J.R.R. Tolkien fans welcome theater release of "The Hobbit: An Unexpected Journey"
Large group of fans planning to see the movie in Kentucky after a Hobbit-themed party
Relationships and families have begun and grown closer through Tolkien's stories
After 75 years, Tolkien fans have taken to social media to continue exploring his work
For Jo Sharpton, it started so early that she can’t quite recall how long ago it was.
She does have a specific memory of enjoying the works of J.R.R. Tolkien at age 7.
“I remember that my sister and I saw the Rankin-Bass animated version of ‘The Hobbit,’ and then had the special deluxe Double LP Edition,” she said.
“We listened to this dozens, if not hundreds, of times, memorizing every piece of music, every word of dialogue, every special effects sound. At such a young age, I was immune to the bigger picture of Tolkien’s world – it was enough for me to enjoy the kids’ story for what it was.”
With 75 years of history to draw on, and an official Tolkien Society for 40 of those years, countless fans like Sharpton have begun their journeys with stories like this. In so many ways, Tolkien fandom has become a family affair.
Now an adult, Sharpton sees this week’s release of “The Hobbit: An Unexpected Journey,” as a chance for what she calls a “family reunion.”
The retail worker from Atlanta will be joining 50 of her closest friends in Tolkien fandom, all traveling to Pleasant Hill, Kentucky, to see the movie as a group.
The town’s Shaker Village holds a special place in the hearts of those in her large group, because they have held two gatherings there since 2008.
They’re called “A Long Expected Party,” a term based on the first chapter of “Fellowship of the Ring.” The Shaker Village, once home to a 19th century religious community, was seen as the perfect stand-in for the Hobbits’ Shire from Tolkien’s stories.
“We had over a hundred attendees, for three days of music, laughter, love and ‘Fellowship,’” says Sharpton of the first gathering in 2008. “We thought of ourselves as the anti-(fan) convention – no hurried crowds, no standing in lines for hours, no cold, lonely hotel rooms.”
The lack of amenities was seen as a plus: “There was very little technology present – some of the houses and rooms did not even have TV’s, Internet was only available in a couple of places, and there was little to any cell phone reception. And no one cared. In fact, it made the magic all the more real. We were in the Shire. We were living in Tolkien’s world, if only for a few days. “
They plan to do it all over again in 2014, but this weekend’s smaller gathering will be special as well. As at “A Long Expected Party,” many of them will attend the movie in costume.
“It is something that most of us have been looking forward to for months.”
Sharpton really started to appreciate Tolkien’s work in her teen years, and was especially drawn to the character of Eowyn, a hero who dresses as a man in armor to fight in a battle in “Return of the King.”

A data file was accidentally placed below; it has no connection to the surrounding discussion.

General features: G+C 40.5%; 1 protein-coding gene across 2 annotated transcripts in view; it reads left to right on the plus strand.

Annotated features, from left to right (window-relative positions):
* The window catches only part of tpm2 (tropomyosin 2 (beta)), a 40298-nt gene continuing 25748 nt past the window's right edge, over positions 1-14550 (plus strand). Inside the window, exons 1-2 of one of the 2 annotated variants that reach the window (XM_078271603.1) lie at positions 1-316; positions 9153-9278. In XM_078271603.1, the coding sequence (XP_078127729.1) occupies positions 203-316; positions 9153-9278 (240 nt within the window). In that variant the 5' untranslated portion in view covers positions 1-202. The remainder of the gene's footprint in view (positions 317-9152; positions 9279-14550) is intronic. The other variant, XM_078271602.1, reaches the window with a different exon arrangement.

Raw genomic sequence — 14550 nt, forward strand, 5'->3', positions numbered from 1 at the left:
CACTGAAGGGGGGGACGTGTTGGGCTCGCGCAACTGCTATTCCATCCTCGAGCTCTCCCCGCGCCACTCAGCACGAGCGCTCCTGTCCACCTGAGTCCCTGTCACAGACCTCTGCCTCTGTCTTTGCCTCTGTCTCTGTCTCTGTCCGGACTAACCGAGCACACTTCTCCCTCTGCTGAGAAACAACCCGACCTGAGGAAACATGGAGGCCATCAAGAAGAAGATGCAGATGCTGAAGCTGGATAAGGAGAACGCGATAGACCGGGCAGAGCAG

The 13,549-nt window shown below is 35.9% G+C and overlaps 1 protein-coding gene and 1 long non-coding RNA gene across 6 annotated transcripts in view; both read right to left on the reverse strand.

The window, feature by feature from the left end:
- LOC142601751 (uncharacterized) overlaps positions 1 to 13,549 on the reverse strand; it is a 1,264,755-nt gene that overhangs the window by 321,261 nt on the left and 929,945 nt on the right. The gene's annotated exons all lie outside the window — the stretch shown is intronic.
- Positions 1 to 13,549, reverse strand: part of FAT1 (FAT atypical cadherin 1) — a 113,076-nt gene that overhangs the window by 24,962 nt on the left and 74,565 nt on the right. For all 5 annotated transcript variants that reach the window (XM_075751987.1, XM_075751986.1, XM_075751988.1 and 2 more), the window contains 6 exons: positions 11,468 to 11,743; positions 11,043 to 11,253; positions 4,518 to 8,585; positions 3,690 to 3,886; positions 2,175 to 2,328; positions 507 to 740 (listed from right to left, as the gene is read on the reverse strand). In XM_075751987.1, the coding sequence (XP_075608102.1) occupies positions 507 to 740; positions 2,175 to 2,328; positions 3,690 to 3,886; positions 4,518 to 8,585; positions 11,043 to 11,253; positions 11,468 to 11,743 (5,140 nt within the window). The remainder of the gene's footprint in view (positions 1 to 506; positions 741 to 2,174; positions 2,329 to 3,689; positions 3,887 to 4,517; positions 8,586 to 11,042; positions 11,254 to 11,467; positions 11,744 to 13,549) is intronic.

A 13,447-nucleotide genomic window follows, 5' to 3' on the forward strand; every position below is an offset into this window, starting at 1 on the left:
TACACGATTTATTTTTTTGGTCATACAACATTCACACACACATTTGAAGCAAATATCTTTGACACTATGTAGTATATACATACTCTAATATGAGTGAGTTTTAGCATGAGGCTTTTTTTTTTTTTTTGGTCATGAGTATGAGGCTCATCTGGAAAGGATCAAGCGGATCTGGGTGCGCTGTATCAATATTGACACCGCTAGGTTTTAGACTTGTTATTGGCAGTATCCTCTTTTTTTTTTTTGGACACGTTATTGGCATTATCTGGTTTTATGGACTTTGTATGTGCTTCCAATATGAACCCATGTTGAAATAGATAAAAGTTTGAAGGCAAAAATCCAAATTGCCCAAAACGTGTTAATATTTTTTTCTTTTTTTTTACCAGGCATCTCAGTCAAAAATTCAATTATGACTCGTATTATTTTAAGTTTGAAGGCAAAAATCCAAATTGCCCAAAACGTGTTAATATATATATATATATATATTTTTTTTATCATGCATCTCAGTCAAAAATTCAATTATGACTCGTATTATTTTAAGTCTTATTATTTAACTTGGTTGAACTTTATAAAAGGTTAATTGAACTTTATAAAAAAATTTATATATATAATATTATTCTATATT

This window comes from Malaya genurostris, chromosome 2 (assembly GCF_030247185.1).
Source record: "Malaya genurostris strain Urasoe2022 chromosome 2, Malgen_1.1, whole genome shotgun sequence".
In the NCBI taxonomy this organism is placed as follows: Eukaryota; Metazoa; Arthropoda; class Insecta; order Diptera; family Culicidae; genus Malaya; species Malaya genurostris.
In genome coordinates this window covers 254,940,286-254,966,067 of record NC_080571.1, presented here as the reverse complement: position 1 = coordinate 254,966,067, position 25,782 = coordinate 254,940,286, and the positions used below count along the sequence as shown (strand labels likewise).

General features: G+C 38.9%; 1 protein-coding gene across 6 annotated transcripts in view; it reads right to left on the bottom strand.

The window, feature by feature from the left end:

“(I admire) her courage, her desperation, her need to love and be loved, her desire for honor and glory ‘far above the mean things that crawl upon the Earth,’” says Sharpton. “I began to write stories about her as a teen, using her as a character of her future self, having finally found love and honor but always yearning for that little bit more.”
Like Sharpton’s Eowyn, a particular Tolkien character captured the imagination of Nadine Palmer of San Antonio: Arwen, the elf portrayed by Liv Tyler in Peter Jackson’s series of Tolkien films, starting with “The Lord of the Rings.”
She, too, plans to attend “The Hobbit” in costume, but she has taken it a step further: Costuming is now her business as well.
Jackson’s “Fellowship of the Ring” captivated her as a teenager in 2001 and she immediately sought out Tolkien’s work in the library. But the costumes also stood out to her in a big way.
“I made it a point to learn how to sew costumes due to how gorgeous the costume design was in this film,” she said.
“I made a costume of Arwen’s that was five sizes too big, made from the completely wrong fabrics, and by all accounts was horrible! But I loved it. I was so proud that I did hand-beading on the sleeves and I had grown my hair out to an elven length. And I had elf ears!”
In 2004, she went to Atlanta’s Dragon*Con and spent time with a cosplay group called “Arms of Middle-earth.” That’s where she met “a cute guy dressed as ‘behind the scenes Legolas.’”
She and her now-boyfriend work on Celtic Ruins costuming, and, of course, have grand plans for “The Hobbit” release. “I’ve just completed a nearly screen-accurate Bilbo for a friend who looks, creepily, like Martin Freeman! Handmade down to the buttons.”
Costuming isn’t the only thing Tolkien fans have in common. It’s quite literally a family affair for those who pass down a love of Tolkien stories from generation to generation.
There is live-action Tolkien role-playing, where fans re-enact scenes from the book or create new ones.
In preparation for the movie, fans are re-reading the book, creating flow charts identifying dwarves versus hobbits, putting on trivia contests, updating their cosplay progress, and that old standby, posting Instagram photos of movie tickets.
With “The Hobbit” trilogy expected to be another box office behemoth, Tolkien fandom can only grow from here.
CNN’s Nikki Rau-Baker contributed to this story.